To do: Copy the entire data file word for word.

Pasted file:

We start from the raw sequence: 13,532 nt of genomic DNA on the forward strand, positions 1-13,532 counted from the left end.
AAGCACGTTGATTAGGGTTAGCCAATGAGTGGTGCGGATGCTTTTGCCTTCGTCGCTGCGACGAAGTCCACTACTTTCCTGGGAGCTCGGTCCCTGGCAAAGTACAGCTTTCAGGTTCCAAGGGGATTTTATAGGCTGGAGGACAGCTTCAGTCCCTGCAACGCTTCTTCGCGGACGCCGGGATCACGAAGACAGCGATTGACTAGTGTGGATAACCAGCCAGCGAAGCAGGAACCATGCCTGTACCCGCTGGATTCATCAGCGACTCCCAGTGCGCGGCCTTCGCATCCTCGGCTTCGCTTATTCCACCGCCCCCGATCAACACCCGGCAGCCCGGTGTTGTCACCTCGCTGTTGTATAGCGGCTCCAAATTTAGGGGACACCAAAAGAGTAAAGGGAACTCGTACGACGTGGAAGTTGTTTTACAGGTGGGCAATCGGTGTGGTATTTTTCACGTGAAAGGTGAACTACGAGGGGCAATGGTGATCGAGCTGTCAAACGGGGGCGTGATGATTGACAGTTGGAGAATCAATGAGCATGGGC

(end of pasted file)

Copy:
We start from the raw sequence: 13,532 nt of genomic DNA on the forward strand, positions 1-13,532 counted from the left end.
AAGCACGTTGATTAGGGTTAGCCAATGAGTGGTGCGGATGCTTTTGCCTTCGTCGCTGCGACGAAGTCCACTACTTTCCTGGGAGCTCGGTCCCTGGCAAAGTACAGCTTTCAGGTTCCAAGGGGATTTTATAGGCTGGAGGACAGCTTCAGTCCCTGCAACGCTTCTTCGCGGACGCCGGGATCACGAAGACAGCGATTGACTAGTGTGGATAACCAGCCAGCGAAGCAGGAACCATGCCTGTACCCGCTGGATTCATCAGCGACTCCCAGTGCGCGGCCTTCGCATCCTCGGCTTCGCTTATTCCACCGCCCCCGATCAACACCCGGCAGCCCGGTGTTGTCACCTCGCTGTTGTATAGCGGCTCCAAATTTAGGGGACACCAAAAGAGTAAAGGGAACTCGTACGACGTGGAAGTTGTTTTACAGGTGGGCAATCGGTGTGGTATTTTTCACGTGAAAGGTGAACTACGAGGGGCAATGGTGATCGAGCTGTCAAACGGGGGCGTGATGATTGACAGTTGGAGAATCAATGAGCATGGGC